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"how did that happen?" so your dad's family can trace their roots back to slavery. >> yes. >> hinojosa: your mom was raised as a mormon... >> yes. >> hinojosa: ...which is a religion that, up until the year 1979, did not allow any african-american members of that church. so growing up, how does this happen? and actually, is it so strange? i mean, actually, is that kind of stuff happening a lot and we just don't necessarily see it? >> i mean, it's part of what was fun about watching obama run is he kept telling his story, and i was like, "oh, man; you've got nothing on me!" >> hinojosa: ( laughing ) >> "you should hear my story!" but that's true. my mother's people were mormon pioneers who pushed a handcart across the american west, settled in utah and in the west, and my mother went to brigham young university while my father was contemporaneous with stokely carmichael at howard university. and the two of them met, of course, in graduate school, which is the place where these sorts of things happen. >> hinojosa: oh, for graduate school! >> oh, for graduate school!
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so and i'm the youngest of five children in an interracial family where some of my siblings have two black parents and some of my siblings have two white parents. and we grew up in the american south in virginia my parents raised this family, and so... in the context, also, of divorce. so it was quite a challenge, and yet what i'll tell you is that the next generation of kids-- my kids, my sister's kids-- they all know each other and love each other, and they are latino and they are white and they are black, and we spend family vacations together, and we have each and every one of us learned from the other. so my white sister who marries a latino man and has latino children and raises them in california is affected by having had black siblings. and my african-american siblings are impacted by having had an interracial little sister. and those things are part of what, you know, really is our american story. >> hinojosa: well, so is there-- and this term is thrown around a lot, "post racial" america-- so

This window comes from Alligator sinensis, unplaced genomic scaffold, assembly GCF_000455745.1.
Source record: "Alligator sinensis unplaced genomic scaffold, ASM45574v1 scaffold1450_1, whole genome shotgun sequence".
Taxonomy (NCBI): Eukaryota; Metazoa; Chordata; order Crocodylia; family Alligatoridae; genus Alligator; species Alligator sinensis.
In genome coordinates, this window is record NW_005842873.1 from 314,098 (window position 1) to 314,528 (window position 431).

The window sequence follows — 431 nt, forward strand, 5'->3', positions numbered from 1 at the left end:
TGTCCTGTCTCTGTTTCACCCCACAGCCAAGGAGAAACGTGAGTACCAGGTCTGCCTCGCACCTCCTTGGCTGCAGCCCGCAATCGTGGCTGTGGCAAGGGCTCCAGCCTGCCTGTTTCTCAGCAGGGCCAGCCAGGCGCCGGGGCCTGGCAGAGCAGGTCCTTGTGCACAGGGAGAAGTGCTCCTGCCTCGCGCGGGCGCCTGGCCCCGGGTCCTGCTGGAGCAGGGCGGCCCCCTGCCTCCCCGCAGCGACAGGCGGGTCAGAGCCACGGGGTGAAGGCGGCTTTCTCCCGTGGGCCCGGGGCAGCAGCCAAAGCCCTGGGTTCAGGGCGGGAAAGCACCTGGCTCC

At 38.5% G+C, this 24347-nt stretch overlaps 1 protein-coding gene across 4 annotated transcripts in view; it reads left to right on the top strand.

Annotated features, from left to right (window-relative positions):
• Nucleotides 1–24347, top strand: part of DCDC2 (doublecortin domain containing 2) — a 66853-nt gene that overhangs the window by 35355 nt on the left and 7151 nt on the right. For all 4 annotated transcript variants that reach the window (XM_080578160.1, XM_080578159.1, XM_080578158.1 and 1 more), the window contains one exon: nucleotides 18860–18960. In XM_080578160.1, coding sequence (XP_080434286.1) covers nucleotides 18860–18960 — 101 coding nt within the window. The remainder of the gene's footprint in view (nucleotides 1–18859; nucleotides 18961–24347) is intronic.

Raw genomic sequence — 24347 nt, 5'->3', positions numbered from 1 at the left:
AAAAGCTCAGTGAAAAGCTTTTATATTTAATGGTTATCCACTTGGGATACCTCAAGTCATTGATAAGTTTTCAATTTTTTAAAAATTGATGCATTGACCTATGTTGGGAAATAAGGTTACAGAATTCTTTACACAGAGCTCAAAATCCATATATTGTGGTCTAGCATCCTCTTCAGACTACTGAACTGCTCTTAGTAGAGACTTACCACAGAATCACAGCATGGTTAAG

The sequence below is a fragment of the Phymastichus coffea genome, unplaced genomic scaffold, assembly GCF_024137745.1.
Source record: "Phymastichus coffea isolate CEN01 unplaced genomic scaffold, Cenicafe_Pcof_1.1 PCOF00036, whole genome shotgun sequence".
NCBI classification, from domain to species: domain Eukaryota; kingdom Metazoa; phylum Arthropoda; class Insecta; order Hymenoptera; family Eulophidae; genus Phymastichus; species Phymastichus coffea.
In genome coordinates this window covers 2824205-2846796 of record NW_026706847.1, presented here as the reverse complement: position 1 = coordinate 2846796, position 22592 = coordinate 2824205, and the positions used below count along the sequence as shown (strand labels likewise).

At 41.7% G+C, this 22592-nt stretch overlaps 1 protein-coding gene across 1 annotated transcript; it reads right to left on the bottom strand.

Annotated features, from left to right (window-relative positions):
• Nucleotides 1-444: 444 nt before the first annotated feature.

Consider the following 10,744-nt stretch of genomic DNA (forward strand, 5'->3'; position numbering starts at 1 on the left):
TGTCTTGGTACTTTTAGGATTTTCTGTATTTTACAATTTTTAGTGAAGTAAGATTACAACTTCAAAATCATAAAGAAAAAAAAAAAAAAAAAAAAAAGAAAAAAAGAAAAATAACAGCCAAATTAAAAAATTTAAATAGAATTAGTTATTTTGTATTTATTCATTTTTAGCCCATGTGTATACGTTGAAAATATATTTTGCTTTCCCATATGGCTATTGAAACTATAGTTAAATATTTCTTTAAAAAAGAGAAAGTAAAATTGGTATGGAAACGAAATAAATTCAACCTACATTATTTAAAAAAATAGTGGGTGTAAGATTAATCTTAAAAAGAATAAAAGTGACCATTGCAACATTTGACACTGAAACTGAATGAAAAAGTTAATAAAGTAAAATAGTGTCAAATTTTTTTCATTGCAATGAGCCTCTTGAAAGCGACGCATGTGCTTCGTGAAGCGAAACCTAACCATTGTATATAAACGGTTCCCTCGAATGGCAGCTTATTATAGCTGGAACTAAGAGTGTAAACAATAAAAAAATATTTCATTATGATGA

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is it ultimately going to happen or take baby steps forward because of the fact that we elected a man who is both african-american and white, but as a black man? or is it going to happen because of these kind of family relationships, where it's like, well, it's great that obama's there, but really what's going to change is the fact that in so much of the united states a "traditional" notion of what a family is-- whether it's, you know, heterosexual or whether it's a mixed couple-- it's all changing? >> well, i see the election of barack obama as the culmination of racial changes in america, not the inauguration of racial changes in america. our ability to elect him president-- our ability to form a multiracial coalition during an economic downturn that brings in an african-american president-- is because of the struggles and work and change that had occurred over those past 40 years. it was in part because white voters had african-american